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Golf

How I beat a golf pro

Community sports editor Mike Camunas, left, and golf pro Steve LaFalce fight it out on the electronic Wii course.

ALLISON CAMUNAS | Times

Community sports editor Mike Camunas, left, and golf pro Steve LaFalce fight it out on the electronic Wii course.

WESLEY CHAPEL — Even with all the laughing, he took it very seriously.

Steve LaFalce, local golf professional who teaches at The Dunes Golf Club at Seville in Brooksville and owner of the Indoor Golf Center in Hudson, was kind enough to get up early and meet me on the links.

The virtual links.

On the make-believe world of Wii Golf, with its nine holes, each progressively more challenging, I actually had a little wager for him.

Who's going to have the best score: me or him?

See, the Wii — the very popular Nintendo gaming systems that detects players' movements with a wireless remote — has a golf game that comes with the system.

You can play baseball, box, play a game of tennis, as well as bowl a game. Golf, however, can arguably be the most difficult to grasp, even for the more experienced professionals.

Take Steve, for example. He's been golfer since he was 8, yet, he felt there might be a gap getting the hang of the Wii.

"You're lucky my computer at home is hooked up the right way," he quipped before we played.

Fair enough. I'll admit I'm of the video gaming generation, logging more hours than a student at barber college. I'll also admit that Steve is a way better golfer. He teaches for a living, so he'd better be. I struggle to keep my score out of the triple digits on some days. So with that in mind, I figured I might have home-field advantage, not only at my place, but with my roughly two years of Wii practice.

The system judges the game by a point system that can go into the thousands. I, as I brag, have 1,063 points, meaning, by Wii standards, am listed as a pro. Steve, seeing this, joked that he was "a W-ookie" because we were playing on the Wii.

Funny stuff. No wonder he kept laughing.

Actually, he kept laughing because of some the shots he kept making. Not because they were anything good, but because the game is not exactly worried about realism. Sure, you wind up and swing, worry about how hard you swing, adjust for wind and uphill or downhill lies — most things a golfer will take into account on a real course. However, certain shots won't bite when you want them to, or they'll bounce in a way a golf ball was never meant to on a fairway.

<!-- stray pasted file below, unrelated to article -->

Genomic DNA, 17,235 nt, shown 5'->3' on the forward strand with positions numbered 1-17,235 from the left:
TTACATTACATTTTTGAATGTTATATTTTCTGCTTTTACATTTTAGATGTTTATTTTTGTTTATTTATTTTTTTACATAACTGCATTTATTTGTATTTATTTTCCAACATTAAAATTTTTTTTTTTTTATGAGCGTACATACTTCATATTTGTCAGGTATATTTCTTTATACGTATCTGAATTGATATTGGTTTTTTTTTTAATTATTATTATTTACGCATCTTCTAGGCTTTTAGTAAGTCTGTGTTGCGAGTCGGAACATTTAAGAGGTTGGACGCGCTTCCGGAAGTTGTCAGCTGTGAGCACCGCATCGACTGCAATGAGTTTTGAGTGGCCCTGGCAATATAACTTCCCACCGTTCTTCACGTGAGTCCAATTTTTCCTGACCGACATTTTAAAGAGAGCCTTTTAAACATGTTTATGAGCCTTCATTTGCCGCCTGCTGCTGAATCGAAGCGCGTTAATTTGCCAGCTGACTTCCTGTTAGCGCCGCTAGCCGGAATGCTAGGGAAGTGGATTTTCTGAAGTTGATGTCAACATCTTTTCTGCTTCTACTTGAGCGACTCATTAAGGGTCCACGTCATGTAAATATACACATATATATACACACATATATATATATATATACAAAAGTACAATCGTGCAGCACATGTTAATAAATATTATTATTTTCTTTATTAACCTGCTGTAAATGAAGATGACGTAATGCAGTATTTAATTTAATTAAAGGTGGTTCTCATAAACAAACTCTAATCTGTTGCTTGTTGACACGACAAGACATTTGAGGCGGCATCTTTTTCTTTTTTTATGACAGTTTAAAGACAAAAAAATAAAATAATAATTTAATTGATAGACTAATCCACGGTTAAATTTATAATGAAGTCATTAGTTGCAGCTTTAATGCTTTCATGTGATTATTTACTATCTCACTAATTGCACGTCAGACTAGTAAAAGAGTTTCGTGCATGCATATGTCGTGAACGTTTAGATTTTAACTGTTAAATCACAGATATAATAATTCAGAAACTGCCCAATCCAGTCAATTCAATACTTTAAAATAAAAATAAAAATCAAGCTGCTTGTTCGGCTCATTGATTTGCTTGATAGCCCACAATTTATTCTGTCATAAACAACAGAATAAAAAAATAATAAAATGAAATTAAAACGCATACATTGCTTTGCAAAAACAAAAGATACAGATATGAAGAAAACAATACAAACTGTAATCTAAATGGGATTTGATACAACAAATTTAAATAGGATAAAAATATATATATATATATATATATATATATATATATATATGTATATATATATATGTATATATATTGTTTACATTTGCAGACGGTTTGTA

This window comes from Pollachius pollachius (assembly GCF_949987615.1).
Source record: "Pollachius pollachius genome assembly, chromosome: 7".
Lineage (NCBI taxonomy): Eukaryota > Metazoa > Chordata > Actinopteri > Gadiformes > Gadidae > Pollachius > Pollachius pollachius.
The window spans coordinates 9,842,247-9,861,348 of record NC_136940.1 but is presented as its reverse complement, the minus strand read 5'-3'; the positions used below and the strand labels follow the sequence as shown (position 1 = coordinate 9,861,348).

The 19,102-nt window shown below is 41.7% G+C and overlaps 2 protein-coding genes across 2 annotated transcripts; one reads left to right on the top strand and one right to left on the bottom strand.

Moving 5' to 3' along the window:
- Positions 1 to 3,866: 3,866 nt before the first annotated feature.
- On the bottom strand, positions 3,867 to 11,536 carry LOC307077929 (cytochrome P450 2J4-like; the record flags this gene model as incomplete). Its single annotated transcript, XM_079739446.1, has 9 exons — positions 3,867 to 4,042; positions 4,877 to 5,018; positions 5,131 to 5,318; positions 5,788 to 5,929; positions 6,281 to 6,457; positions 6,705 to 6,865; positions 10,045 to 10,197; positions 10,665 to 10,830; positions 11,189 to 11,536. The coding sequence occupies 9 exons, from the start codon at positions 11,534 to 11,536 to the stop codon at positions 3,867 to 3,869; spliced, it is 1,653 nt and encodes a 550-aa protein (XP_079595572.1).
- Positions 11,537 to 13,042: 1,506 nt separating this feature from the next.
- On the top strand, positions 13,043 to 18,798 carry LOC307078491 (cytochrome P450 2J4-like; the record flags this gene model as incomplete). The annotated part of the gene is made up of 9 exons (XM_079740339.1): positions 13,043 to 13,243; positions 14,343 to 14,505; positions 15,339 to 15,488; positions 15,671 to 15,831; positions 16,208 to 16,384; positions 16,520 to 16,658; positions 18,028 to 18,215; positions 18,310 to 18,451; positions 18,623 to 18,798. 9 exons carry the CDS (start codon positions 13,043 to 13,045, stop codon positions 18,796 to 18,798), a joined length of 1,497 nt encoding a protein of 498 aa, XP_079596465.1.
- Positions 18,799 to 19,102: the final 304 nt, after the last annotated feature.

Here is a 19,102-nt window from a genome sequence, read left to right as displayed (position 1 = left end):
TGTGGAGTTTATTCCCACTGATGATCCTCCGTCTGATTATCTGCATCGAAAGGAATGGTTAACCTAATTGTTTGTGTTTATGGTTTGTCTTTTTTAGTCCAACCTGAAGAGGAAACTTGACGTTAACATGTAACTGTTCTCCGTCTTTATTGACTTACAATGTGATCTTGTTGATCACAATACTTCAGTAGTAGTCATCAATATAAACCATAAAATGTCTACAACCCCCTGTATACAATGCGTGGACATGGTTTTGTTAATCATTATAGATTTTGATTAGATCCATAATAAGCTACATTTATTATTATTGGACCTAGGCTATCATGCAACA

Like any experienced golfer, Steve took a minimum of four practice swings per shot, easily taking longer than Sergio Garcia takes on a Sunday afternoon. Though his learning curve was sharper than a dogleg-right, par five hole.

Steve started off well, keeping up with my advanced gaming skills. He bogied the first two, while I just bogied the second. The he went spiraling.

He shot 16 over par on holes 3-5, including a ridiculous 13 on the par five, No. 5 hole. He called that embarrassing, and I ribbed him about it, especially when it took him stroke after stroke, like he was going to have a stroke, just to get the ball on the green.

Though he adjusted, and stormed back — sort of. On holes 6-8, he bogied each, finishing out at a nice even 22 over par. I didn't have my best round either, having a triple bogie on a the par four, No. 7.

I ended up turning in a very disappointing eight over par.

Neither of us was having one of our finer moments, though he probably laughed so much his cheeks hurt later.

Steve even tried out his best imitation of Johnny Miller, who is well known former professional golfer who now is lead golf analyst for NBC Sports' golf events.

Steve, who lists his second profession as stand-up comedian, raised the Wiimote up to his mouth like a microphone and added his own commentary.

Hilarious, but it doesn't work that way, guy.

After playing in the Wii Golf universe, he was impressed. Steve may not run out and buy a Wii, which, as of this month, would be harder to find than snow, but as a golf instructor, he says it wouldn't be a bad learning tool.

"You still have to use the hands in a proper rotation," Steve said. "You can't just go back and swing go, but I think it can still be a learning tool and obviously the more you play this, the more you're going to get used to the idiosyncrasies of the game, the rough, the impact of your swing."

Steve felt he "played reasonable golf on this for it being my first time," and he did. I remember when I first played, I didn't even make it through three holes, becoming so frustrated on some of its unrealistic aspects.

"I think the better the athlete in hand-eye coordination, the better potential someone has at playing this game well," Steve added.

Ah, the video-game nerds, right? Those techno-geeks whose only friends are a screen name from some other country? Not quite, but first time golfers, Steve says, will learn more factors that "are going to come into play, and this (game) tries to teach you some of those things — at least to first time golfers."

That make you laugh?

Actually, when a golf pro is beaten by 14 strokes, it's hard to argue with that.

Community Sports Editor Mike Camunas can be reached at mcamunas@sptimes.com or (352) 544-1771.

Scorecard

Hole 1 2 3 4 5 6 7 8 9 Total
Par 4 3 5 3 5 4 4 3 5 36 (par)

Steve LaFalce

5 4 9 7 13 5 5 4 6 58 (+22)

Mike Camunas

4 4 6 4 5 6 7 4 4 44 (+8)

How I beat a golf pro 12/09/08 [Last modified: Tuesday, December 9, 2008 8:11pm]
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